We're not pulling in other data sources like logs or ThousandEyes data, for instance, at this point. We did talk to Kentik about trying to pull ThousandEyes data in and marrying it with their product. But not quite yet. I hope to add that into the product as well at some point. We do use BGP as another metric to figure out what's happening with the different paths.
We probably have about 30 users. Everything from our monitoring team is in there so they're working with me on pulling together an interface that uses the API to pull the data out of Kentik to put it on one of our internal interfaces. That way, some people won't have to log in to get some data. It's more of an executive view for them. But some of our executives actually have access to Kentik too. We have a couple of network backbone engineering executives who have access and who do look at it. Then we have a lot of our operations team, the network architecture and backbone engineering. They all have access. It's a wide range.
In terms of deployment and maintenance, there are two of us who put stuff in. I've created users. One thing we are going to do is automate getting the routers in there. We would generally suggest, and this is what I did previously, that you write scripts to do your updating of everything, plus you have the scripts that just does it automatically for you. That's super-helpful.
In this environment we don't have that many routers in it. It's about 40 to 50 routers at the moment. We mainly use it on their engines. We're starting to work with our security team to get it from data center to data center as well. That's really limited by our need for security rather than how we would use it entirely. At my previous company, when I left, we had 667 routers in it. It was used everywhere for everything. We absolutely have plans to increase usage of Kentik at my current company. I'm working with our security team to get approval to do that. I have to meet their security needs in order to expand the usage.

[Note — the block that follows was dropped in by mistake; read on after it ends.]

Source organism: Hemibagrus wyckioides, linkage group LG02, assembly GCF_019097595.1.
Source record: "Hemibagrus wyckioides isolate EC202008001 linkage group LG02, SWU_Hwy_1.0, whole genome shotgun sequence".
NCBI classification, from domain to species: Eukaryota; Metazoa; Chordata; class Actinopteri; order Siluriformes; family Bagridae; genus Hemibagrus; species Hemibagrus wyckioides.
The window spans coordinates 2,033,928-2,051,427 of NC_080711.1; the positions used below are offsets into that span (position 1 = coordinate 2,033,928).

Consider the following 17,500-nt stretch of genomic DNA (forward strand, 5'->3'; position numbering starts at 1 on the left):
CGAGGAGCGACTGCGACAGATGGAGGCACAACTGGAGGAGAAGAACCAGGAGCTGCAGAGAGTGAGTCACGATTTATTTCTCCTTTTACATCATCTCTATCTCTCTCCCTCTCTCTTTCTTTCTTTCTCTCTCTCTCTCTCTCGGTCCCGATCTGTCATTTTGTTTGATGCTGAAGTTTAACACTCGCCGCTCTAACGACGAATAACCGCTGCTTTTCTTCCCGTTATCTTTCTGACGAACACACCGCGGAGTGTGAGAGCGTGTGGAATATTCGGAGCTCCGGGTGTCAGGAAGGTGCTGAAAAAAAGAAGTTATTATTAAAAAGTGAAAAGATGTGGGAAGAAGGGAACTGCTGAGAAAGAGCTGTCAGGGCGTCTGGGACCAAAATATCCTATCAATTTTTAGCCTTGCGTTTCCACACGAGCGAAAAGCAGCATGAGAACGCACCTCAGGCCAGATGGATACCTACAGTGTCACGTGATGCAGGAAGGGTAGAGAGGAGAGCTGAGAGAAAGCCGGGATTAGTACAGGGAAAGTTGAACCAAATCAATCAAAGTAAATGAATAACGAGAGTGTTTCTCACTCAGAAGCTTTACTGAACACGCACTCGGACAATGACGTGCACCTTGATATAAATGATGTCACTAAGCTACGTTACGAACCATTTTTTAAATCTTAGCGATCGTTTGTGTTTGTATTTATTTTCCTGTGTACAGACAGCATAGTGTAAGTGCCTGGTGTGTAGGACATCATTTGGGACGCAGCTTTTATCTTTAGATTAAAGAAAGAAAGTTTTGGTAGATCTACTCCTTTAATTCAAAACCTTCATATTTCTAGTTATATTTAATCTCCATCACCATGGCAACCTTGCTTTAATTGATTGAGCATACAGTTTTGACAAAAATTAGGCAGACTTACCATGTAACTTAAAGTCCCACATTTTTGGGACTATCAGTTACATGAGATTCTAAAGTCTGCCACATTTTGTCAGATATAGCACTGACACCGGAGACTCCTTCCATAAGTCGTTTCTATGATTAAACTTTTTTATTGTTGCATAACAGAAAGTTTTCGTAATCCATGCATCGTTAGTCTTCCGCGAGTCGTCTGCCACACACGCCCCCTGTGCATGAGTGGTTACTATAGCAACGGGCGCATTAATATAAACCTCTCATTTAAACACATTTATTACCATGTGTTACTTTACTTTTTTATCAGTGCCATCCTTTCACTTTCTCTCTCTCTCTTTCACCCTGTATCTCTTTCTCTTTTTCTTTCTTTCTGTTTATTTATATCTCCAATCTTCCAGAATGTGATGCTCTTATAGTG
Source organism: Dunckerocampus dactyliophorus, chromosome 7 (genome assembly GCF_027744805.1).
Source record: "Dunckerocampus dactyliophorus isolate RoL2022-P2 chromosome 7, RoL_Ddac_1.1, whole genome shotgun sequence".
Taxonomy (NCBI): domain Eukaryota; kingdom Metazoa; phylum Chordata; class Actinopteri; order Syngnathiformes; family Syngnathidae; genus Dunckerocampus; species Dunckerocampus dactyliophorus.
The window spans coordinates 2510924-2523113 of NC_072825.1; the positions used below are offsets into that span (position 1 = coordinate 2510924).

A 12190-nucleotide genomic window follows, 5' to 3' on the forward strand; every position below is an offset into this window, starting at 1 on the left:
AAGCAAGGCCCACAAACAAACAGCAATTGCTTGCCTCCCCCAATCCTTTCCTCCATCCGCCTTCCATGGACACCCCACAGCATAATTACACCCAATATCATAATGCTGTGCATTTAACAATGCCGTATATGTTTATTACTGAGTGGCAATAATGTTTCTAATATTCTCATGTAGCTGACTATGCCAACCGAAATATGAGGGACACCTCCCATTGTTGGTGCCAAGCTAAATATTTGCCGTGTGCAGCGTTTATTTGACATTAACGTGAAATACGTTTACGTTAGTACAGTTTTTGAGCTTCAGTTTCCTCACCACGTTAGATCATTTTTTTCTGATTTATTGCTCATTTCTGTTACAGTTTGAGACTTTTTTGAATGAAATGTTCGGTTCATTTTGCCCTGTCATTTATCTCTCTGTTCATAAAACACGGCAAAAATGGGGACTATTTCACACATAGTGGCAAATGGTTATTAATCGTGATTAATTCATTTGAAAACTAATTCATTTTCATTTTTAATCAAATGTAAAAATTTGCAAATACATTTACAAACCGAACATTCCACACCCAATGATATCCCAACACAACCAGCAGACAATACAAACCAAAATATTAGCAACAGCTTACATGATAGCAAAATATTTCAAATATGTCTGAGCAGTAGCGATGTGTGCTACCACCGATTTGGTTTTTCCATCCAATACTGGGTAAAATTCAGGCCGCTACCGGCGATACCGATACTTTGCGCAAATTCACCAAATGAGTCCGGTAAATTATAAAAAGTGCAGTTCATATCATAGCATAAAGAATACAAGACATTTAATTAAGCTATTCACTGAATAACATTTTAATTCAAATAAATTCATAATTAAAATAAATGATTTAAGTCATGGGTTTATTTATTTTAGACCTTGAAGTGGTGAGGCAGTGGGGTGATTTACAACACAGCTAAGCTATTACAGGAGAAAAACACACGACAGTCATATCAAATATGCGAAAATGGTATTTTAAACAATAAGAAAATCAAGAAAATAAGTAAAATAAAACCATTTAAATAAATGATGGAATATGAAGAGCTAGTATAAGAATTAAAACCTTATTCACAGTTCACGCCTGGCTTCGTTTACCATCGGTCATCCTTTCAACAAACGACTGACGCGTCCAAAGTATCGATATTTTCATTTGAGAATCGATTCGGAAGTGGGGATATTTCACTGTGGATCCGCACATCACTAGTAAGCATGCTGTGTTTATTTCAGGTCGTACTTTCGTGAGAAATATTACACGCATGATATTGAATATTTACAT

Honestly, it is one of those products that I would suggest to almost any network operator. I would go with a ten out of ten as my rating. I have not felt like this about any other company out there. It has just been so useful for me on so many different levels from operations, to ROI. It's just helpful.
We have put it on half of our large monitoring screens. Sometimes, it is actually easier to identify and attack incoming traffic using Kentik, than it is to use our own gear.
Even when we know what the traffic is, it allows us to jump directly into the next steps of our process more quickly, since we can visually see everything in one place and on one screen through the customizable dashboards.